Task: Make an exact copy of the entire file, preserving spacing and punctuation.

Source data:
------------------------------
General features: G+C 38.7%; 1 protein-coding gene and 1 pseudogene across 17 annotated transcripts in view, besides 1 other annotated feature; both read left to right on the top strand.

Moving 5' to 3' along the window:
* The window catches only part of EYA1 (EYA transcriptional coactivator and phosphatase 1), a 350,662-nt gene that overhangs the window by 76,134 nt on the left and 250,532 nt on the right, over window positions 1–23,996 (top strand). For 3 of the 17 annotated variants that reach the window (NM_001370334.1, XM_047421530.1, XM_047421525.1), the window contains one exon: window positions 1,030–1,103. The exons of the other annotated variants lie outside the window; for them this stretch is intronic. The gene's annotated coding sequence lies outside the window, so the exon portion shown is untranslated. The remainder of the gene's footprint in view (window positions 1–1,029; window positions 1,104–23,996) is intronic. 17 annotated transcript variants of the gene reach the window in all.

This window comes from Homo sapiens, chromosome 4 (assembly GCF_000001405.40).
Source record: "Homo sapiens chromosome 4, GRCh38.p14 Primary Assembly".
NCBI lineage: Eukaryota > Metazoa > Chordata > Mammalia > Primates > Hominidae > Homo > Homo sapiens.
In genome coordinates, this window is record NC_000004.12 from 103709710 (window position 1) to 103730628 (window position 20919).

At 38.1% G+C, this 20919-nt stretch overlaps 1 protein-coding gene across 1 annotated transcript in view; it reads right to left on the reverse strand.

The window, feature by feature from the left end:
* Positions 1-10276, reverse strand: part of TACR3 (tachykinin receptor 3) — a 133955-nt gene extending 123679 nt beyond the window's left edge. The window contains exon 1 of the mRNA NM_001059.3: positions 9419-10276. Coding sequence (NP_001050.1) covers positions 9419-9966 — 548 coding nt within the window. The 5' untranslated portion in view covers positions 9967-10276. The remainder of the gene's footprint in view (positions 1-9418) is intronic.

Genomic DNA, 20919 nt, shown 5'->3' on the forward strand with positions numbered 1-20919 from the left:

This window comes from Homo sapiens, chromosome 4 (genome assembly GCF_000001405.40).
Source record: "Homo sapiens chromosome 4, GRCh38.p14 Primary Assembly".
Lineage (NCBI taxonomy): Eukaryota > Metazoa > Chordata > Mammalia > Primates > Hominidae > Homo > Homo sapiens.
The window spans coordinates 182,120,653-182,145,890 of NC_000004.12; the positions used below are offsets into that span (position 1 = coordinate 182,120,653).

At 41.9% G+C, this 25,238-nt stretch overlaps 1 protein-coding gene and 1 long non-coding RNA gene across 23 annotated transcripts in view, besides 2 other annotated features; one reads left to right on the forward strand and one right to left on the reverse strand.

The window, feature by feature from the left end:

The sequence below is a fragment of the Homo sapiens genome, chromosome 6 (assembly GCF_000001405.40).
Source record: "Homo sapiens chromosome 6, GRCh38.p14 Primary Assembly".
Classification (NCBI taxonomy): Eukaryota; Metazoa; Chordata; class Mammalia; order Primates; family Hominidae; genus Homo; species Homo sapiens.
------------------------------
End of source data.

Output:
General features: G+C 38.7%; 1 protein-coding gene and 1 pseudogene across 17 annotated transcripts in view, besides 1 other annotated feature; both read left to right on the top strand.

Moving 5' to 3' along the window:
* The window catches only part of EYA1 (EYA transcriptional coactivator and phosphatase 1), a 350,662-nt gene that overhangs the window by 76,134 nt on the left and 250,532 nt on the right, over window positions 1–23,996 (top strand). For 3 of the 17 annotated variants that reach the window (NM_001370334.1, XM_047421530.1, XM_047421525.1), the window contains one exon: window positions 1,030–1,103. The exons of the other annotated variants lie outside the window; for them this stretch is intronic. The gene's annotated coding sequence lies outside the window, so the exon portion shown is untranslated. The remainder of the gene's footprint in view (window positions 1–1,029; window positions 1,104–23,996) is intronic. 17 annotated transcript variants of the gene reach the window in all.

This window comes from Homo sapiens, chromosome 4 (assembly GCF_000001405.40).
Source record: "Homo sapiens chromosome 4, GRCh38.p14 Primary Assembly".
NCBI lineage: Eukaryota > Metazoa > Chordata > Mammalia > Primates > Hominidae > Homo > Homo sapiens.
In genome coordinates, this window is record NC_000004.12 from 103709710 (window position 1) to 103730628 (window position 20919).

At 38.1% G+C, this 20919-nt stretch overlaps 1 protein-coding gene across 1 annotated transcript in view; it reads right to left on the reverse strand.

The window, feature by feature from the left end:
* Positions 1-10276, reverse strand: part of TACR3 (tachykinin receptor 3) — a 133955-nt gene extending 123679 nt beyond the window's left edge. The window contains exon 1 of the mRNA NM_001059.3: positions 9419-10276. Coding sequence (NP_001050.1) covers positions 9419-9966 — 548 coding nt within the window. The 5' untranslated portion in view covers positions 9967-10276. The remainder of the gene's footprint in view (positions 1-9418) is intronic.

Genomic DNA, 20919 nt, shown 5'->3' on the forward strand with positions numbered 1-20919 from the left:

This window comes from Homo sapiens, chromosome 4 (genome assembly GCF_000001405.40).
Source record: "Homo sapiens chromosome 4, GRCh38.p14 Primary Assembly".
Lineage (NCBI taxonomy): Eukaryota > Metazoa > Chordata > Mammalia > Primates > Hominidae > Homo > Homo sapiens.
The window spans coordinates 182,120,653-182,145,890 of NC_000004.12; the positions used below are offsets into that span (position 1 = coordinate 182,120,653).

At 41.9% G+C, this 25,238-nt stretch overlaps 1 protein-coding gene and 1 long non-coding RNA gene across 23 annotated transcripts in view, besides 2 other annotated features; one reads left to right on the forward strand and one right to left on the reverse strand.

The window, feature by feature from the left end:

The sequence below is a fragment of the Homo sapiens genome, chromosome 6 (assembly GCF_000001405.40).
Source record: "Homo sapiens chromosome 6, GRCh38.p14 Primary Assembly".
Classification (NCBI taxonomy): Eukaryota; Metazoa; Chordata; class Mammalia; order Primates; family Hominidae; genus Homo; species Homo sapiens.